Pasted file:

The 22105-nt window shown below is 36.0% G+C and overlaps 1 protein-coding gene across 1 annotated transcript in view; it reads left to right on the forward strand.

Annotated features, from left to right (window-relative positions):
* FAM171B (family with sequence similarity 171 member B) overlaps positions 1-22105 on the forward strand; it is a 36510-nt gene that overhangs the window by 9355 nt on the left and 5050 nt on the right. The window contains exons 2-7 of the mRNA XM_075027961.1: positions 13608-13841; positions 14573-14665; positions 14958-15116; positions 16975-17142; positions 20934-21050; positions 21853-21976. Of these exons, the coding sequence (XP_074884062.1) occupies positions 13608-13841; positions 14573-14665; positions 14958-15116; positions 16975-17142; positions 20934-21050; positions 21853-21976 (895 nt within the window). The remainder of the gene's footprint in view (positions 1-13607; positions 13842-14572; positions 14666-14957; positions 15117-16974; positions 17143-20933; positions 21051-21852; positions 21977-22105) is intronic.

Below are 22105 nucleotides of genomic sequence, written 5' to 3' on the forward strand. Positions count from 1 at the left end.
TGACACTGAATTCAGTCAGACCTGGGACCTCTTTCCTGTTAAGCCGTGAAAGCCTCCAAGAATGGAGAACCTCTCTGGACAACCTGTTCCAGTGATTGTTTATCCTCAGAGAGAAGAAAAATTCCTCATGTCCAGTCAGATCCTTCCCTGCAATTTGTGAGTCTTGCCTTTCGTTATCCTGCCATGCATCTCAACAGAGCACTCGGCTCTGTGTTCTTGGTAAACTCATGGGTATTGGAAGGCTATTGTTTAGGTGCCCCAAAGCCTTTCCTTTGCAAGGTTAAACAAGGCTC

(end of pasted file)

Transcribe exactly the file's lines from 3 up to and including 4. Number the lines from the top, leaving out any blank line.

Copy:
* FAM171B (family with sequence similarity 171 member B) overlaps positions 1-22105 on the forward strand; it is a 36510-nt gene that overhangs the window by 9355 nt on the left and 5050 nt on the right. The window contains exons 2-7 of the mRNA XM_075027961.1: positions 13608-13841; positions 14573-14665; positions 14958-15116; positions 16975-17142; positions 20934-21050; positions 21853-21976. Of these exons, the coding sequence (XP_074884062.1) occupies positions 13608-13841; positions 14573-14665; positions 14958-15116; positions 16975-17142; positions 20934-21050; positions 21853-21976 (895 nt within the window). The remainder of the gene's footprint in view (positions 1-13607; positions 13842-14572; positions 14666-14957; positions 15117-16974; positions 17143-20933; positions 21051-21852; positions 21977-22105) is intronic.

Below are 22105 nucleotides of genomic sequence, written 5' to 3' on the forward strand. Positions count from 1 at the left end.